The courtroom is now the only forum where the residents of Los Angeles are having a significant impact. The City has lost case after case: the 2012 Hollywood Community Plan Update was rescindedconstruction was halted on a Target Store at Sunset and Westernthe CIM Group high rise on Sunset had its occupancy certificate revoked and its tenants evicted; and recently a judge ordered a re-do of the Environmental Impact Report for the Millennium skyscrapers surrounding Capitol Records.

So, don’t be surprised when you see the Academy Museum project on that roster, too.

For additional information:

Los Angeles Department of City Planning: Academy Museum Recommendation Report

Park La Brea News/Beverly Press, 4/16/15: Mid-City West Nixes Museum’s Sphere

First Academy Museum Public Hearing Held


First Academy Museum Public Hearing Held

MMRA Protests Digital Sign District, Special Events Center,
and Lack of Parking

On March 16, 2015 the first public hearing on the proposed Academy Museum of Motion Pictures and special events center was held at City Hall. Hearing Officer Luciralia Ibarra took public testimony on the many zone changes, variances, and special approvals the Academy of Motion Picture Arts and Sciences is seeking. The new museum and events venue will transform the former May Co. at the northeast corner of Wilshire Boulevard and Fairfax Avenue.

The Miracle Mile Residential Association [MMRA] supports readapting the May Co. building for use as a motion picture museum. However, we strongly oppose the Academy’s request for the creation of a digital sign district, which circumvents the hard-won guidelines of the Miracle Mile Community Design Overlay District and will convert the historic landmark into an electronic billboard. We also oppose the demolition of one-third of the historic building to make room for an adjoining 1,000-seat theater that will be heavily promoted for celebrity premieres, screenings, and large events.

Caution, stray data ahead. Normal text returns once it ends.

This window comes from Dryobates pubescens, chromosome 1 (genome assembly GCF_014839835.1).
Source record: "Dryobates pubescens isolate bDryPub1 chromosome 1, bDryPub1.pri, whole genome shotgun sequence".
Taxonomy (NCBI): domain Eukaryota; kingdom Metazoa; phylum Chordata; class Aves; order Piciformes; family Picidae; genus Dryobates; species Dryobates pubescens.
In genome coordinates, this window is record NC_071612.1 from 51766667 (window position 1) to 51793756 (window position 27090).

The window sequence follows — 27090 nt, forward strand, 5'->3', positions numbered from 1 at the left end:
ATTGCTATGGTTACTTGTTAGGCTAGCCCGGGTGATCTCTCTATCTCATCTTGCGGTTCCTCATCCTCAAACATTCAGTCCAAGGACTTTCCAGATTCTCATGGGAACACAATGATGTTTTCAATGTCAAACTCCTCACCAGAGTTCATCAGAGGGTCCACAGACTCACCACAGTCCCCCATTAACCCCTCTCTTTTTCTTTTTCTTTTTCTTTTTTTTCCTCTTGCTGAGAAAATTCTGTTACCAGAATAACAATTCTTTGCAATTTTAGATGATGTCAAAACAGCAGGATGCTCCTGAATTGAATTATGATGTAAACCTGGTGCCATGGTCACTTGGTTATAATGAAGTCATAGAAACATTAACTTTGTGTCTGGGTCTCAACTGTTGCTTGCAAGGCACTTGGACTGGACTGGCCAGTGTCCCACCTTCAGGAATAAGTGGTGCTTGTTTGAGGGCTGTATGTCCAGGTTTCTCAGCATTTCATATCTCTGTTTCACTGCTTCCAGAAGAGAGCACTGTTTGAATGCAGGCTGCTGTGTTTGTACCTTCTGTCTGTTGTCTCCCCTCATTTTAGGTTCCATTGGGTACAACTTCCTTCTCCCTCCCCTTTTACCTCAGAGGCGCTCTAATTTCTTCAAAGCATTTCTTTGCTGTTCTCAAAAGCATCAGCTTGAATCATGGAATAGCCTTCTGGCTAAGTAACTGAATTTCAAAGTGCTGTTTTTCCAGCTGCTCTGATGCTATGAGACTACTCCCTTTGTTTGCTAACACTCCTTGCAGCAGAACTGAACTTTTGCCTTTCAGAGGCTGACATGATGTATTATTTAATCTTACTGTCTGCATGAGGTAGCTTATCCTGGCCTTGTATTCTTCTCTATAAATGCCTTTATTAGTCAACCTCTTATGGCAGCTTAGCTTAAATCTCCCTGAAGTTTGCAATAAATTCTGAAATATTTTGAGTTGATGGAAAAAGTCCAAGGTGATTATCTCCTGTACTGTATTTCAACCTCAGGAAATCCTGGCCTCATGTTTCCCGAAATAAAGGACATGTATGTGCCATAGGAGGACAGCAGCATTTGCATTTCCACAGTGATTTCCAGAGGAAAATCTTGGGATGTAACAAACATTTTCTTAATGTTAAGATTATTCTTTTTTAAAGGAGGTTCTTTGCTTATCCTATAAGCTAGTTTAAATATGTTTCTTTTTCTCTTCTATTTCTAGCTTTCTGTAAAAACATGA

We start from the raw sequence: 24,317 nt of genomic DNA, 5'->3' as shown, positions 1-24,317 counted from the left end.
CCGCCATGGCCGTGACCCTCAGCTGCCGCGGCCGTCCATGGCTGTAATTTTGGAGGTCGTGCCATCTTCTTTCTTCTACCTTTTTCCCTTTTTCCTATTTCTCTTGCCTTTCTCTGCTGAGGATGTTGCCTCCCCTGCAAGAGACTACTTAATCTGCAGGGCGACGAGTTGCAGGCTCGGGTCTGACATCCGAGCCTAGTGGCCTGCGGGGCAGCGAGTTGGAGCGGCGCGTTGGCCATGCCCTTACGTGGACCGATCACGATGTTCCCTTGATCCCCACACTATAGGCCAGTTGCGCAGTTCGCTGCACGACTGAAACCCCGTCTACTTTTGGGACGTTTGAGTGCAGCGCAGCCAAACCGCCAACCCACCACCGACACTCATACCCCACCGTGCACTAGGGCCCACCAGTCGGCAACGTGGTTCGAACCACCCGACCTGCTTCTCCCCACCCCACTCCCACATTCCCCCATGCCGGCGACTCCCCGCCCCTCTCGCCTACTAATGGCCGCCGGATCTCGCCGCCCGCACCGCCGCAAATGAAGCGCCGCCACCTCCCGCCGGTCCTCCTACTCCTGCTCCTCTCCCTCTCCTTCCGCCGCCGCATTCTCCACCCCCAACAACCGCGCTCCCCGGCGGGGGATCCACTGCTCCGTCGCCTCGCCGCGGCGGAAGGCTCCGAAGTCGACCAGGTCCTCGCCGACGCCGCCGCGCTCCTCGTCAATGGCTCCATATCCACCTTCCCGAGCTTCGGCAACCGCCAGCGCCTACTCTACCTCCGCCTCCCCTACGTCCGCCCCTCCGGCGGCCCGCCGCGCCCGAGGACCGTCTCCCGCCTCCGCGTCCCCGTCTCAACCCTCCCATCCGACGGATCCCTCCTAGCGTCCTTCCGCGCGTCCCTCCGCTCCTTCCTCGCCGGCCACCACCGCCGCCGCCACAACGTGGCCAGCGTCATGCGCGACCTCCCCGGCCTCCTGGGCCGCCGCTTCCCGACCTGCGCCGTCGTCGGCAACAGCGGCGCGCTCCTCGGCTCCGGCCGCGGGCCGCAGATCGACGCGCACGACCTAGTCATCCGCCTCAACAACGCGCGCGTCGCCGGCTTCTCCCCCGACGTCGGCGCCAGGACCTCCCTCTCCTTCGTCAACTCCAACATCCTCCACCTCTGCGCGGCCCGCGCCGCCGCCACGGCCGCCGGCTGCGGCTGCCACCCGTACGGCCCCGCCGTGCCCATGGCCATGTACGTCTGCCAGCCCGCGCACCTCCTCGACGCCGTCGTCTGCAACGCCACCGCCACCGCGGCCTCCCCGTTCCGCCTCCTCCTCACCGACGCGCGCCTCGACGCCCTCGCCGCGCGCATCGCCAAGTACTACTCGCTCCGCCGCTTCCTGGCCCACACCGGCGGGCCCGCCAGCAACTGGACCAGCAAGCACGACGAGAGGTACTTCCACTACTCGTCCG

Architectural critics have described the project as “a special events center masquerading as a museum.” The array of variances, zoning changes, and conditional use permits requested by the Academy lends credence to this charge: How many museums require catering facilities to host private affairs for 1,350 people? Or rooftop terraces seating 800 people? Or their very own digital sign district?

Some museum experts predict that the new museum will attract a million or more visitors per year – yet the Academy is unwilling to build any new off-street parking for the project. They maintain that the adjacent Los Angeles County Museum of Art has ample parking to spare. Residents of the Miracle Mile find this ludicrous. Visitors to LACMA frequently park on nearby residential streets when LACMA’s underground garage and/or Spaulding Avenue parking lot are full (or just to avoid paying for parking). The idea that a million new visitors to the Academy Museum will not create parking intrusions into the Miracle Mile defies common sense.

MMRA President James O’Sullivan submitted detailed written arguments against granting the approvals and zoning changes. He attended the hearing with MMRA Vice Presidents Alice Cassidy and Ken Hixon, who voiced their opposition to the project as proposed. Cassidy questioned the public benefit of a special events center intended principally to host private events.

Carthay Circle Homeowners Association and Beverly Wilshire Homes also had representatives at the hearing to express their opposition to the project.

[Top image courtesy of A.M.P.A.S.]

For additional information:

City of Los Angeles, Depart of City Planning: Academy of Motion Pictures, Arts, and Science Museum Notice of Public Hearing

Miracle Mile Residential Association: Position Statement Prepared by James O’Sullivan for Academy Museum Zoning Administrator Hearing, March 16, 2015

Transcript: Zoning Administrator Hearing on Academy Museum Project, March 16, 2015